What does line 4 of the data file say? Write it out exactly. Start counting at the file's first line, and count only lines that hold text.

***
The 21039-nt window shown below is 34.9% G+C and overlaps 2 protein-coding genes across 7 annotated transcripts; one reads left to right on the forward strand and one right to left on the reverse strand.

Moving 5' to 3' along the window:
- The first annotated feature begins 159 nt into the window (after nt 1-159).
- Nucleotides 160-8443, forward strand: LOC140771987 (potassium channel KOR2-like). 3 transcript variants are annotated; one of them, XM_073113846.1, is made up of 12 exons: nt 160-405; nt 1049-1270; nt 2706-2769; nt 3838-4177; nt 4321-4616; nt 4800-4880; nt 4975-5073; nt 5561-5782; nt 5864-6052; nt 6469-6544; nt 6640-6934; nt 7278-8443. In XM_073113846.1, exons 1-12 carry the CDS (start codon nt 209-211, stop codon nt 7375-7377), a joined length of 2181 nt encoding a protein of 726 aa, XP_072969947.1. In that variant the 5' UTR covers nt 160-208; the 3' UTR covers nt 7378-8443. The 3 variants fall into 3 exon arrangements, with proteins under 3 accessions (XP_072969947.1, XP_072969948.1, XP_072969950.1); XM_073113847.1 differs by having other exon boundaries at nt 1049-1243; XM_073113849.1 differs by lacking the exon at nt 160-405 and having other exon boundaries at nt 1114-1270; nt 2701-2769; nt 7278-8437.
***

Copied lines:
- Nucleotides 160-8443, forward strand: LOC140771987 (potassium channel KOR2-like). 3 transcript variants are annotated; one of them, XM_073113846.1, is made up of 12 exons: nt 160-405; nt 1049-1270; nt 2706-2769; nt 3838-4177; nt 4321-4616; nt 4800-4880; nt 4975-5073; nt 5561-5782; nt 5864-6052; nt 6469-6544; nt 6640-6934; nt 7278-8443. In XM_073113846.1, exons 1-12 carry the CDS (start codon nt 209-211, stop codon nt 7375-7377), a joined length of 2181 nt encoding a protein of 726 aa, XP_072969947.1. In that variant the 5' UTR covers nt 160-208; the 3' UTR covers nt 7378-8443. The 3 variants fall into 3 exon arrangements, with proteins under 3 accessions (XP_072969947.1, XP_072969948.1, XP_072969950.1); XM_073113847.1 differs by having other exon boundaries at nt 1049-1243; XM_073113849.1 differs by lacking the exon at nt 160-405 and having other exon boundaries at nt 1114-1270; nt 2701-2769; nt 7278-8437.